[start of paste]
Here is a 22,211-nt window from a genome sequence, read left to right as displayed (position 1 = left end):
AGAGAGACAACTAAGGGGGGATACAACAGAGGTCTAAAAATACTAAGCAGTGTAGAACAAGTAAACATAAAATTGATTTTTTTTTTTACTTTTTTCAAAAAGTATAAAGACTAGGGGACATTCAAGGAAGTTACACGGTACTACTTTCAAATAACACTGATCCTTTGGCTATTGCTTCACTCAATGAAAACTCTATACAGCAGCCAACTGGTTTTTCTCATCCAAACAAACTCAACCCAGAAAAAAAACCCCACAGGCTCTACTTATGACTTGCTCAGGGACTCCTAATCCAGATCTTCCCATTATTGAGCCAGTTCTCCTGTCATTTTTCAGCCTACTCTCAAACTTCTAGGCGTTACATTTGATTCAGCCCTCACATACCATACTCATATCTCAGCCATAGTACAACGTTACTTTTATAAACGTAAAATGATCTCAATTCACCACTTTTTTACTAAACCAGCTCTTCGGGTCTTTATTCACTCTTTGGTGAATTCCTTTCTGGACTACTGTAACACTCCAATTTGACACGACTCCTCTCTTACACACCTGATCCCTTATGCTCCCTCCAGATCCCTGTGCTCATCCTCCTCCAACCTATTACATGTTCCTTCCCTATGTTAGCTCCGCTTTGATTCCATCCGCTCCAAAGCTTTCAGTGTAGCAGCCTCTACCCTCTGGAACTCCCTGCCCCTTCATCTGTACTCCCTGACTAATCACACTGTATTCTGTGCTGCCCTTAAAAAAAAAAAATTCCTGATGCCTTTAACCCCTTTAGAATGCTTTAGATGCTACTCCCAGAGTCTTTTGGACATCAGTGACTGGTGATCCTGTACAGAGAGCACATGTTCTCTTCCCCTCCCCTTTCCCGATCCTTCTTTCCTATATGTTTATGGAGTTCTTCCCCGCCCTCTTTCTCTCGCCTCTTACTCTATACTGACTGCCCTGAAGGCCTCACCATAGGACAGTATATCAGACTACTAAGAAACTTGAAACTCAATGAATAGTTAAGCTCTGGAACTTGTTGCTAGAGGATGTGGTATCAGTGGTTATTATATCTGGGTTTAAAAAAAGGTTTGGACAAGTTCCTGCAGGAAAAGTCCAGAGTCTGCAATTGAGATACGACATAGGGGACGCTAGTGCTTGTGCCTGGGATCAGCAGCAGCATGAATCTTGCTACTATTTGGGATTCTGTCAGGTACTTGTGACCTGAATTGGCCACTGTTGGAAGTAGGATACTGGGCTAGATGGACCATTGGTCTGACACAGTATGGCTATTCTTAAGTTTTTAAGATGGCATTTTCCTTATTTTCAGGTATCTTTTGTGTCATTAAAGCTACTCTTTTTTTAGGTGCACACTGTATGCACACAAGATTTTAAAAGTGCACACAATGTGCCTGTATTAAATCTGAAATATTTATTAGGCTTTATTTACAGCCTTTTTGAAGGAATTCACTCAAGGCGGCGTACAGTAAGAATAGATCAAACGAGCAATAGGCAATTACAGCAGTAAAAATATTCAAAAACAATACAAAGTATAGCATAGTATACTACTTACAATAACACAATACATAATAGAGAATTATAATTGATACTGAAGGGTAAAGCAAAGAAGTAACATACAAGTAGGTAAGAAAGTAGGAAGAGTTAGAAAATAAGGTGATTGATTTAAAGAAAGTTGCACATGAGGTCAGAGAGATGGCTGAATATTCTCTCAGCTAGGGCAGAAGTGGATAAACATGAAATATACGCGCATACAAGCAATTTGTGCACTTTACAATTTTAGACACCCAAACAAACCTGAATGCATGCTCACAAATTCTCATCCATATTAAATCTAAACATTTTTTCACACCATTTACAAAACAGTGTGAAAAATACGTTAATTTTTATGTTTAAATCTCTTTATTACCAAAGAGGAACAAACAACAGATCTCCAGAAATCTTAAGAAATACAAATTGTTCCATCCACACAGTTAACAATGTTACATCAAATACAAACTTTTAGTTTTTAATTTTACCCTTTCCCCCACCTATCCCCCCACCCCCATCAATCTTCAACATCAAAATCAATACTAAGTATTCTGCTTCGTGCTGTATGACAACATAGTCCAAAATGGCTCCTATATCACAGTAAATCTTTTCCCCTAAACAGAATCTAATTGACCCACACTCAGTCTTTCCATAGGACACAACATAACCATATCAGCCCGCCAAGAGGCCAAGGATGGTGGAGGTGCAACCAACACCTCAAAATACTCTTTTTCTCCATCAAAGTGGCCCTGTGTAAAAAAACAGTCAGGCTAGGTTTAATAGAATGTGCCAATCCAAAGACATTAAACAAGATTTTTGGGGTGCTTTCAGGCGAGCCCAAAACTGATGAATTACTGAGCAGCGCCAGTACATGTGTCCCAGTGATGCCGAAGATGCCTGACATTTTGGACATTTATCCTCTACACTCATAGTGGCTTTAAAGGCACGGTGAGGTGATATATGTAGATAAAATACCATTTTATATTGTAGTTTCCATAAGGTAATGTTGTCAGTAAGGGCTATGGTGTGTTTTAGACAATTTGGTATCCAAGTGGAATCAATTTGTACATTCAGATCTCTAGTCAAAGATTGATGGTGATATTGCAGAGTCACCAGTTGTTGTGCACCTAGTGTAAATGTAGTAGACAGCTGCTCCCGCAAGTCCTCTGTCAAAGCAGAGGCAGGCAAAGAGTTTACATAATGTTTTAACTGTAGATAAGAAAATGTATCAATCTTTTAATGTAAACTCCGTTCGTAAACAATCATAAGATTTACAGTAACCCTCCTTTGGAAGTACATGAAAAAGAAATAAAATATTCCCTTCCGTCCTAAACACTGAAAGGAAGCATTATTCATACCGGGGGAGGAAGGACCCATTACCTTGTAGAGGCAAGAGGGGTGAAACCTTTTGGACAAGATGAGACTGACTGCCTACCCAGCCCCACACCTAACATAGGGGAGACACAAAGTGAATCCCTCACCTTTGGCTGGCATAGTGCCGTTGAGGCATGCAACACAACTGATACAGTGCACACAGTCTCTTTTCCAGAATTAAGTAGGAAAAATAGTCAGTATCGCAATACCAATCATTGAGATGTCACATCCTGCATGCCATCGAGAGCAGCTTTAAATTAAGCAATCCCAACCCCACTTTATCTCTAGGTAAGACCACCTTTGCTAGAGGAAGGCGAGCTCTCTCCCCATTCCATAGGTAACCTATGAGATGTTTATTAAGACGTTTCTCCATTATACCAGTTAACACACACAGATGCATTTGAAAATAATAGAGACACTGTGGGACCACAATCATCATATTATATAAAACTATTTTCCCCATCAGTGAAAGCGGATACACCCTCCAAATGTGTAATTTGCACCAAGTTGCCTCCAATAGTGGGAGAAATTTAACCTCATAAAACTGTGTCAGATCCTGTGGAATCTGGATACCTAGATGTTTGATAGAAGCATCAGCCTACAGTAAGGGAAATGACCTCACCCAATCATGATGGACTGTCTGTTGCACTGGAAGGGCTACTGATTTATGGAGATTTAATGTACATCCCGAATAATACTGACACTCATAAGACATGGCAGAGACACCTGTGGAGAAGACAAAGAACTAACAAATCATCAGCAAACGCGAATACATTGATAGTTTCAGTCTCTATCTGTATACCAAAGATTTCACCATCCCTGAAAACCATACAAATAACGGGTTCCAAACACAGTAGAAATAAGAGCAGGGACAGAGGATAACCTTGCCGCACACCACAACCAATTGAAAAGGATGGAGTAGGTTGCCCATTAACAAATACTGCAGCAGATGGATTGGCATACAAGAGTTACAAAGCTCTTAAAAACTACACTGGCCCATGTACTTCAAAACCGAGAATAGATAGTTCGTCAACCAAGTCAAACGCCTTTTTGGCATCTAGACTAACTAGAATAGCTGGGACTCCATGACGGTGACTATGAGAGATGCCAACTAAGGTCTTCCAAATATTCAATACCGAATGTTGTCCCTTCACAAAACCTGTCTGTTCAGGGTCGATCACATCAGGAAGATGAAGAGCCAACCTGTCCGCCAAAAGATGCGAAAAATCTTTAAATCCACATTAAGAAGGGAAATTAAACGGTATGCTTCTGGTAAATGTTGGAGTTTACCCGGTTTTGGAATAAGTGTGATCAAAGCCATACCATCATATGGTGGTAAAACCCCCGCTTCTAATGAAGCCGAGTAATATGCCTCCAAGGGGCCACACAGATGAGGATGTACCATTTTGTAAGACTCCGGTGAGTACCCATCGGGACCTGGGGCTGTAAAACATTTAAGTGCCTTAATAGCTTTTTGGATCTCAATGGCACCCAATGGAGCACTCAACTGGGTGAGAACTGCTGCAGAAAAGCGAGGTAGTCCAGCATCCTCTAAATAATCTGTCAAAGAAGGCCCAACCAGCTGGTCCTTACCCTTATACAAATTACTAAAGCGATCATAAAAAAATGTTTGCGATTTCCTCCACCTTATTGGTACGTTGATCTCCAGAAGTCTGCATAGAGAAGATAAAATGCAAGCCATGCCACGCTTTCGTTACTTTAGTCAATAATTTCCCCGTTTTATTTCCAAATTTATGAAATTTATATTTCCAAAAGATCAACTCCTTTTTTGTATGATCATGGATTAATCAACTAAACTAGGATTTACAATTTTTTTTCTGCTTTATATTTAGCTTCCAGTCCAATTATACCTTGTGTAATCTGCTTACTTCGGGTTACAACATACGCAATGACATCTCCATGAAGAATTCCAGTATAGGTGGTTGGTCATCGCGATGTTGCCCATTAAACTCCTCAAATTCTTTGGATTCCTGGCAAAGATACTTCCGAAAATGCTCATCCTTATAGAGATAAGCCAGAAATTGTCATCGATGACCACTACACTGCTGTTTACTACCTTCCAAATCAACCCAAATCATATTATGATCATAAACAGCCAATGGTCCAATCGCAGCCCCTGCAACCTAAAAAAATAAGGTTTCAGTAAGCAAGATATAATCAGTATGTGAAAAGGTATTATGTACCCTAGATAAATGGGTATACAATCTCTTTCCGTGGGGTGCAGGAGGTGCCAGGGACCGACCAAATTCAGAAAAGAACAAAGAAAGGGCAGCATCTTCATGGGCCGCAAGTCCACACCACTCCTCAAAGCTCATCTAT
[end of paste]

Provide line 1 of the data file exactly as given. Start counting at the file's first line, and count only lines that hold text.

Here is a 22,211-nt window from a genome sequence, read left to right as displayed (position 1 = left end):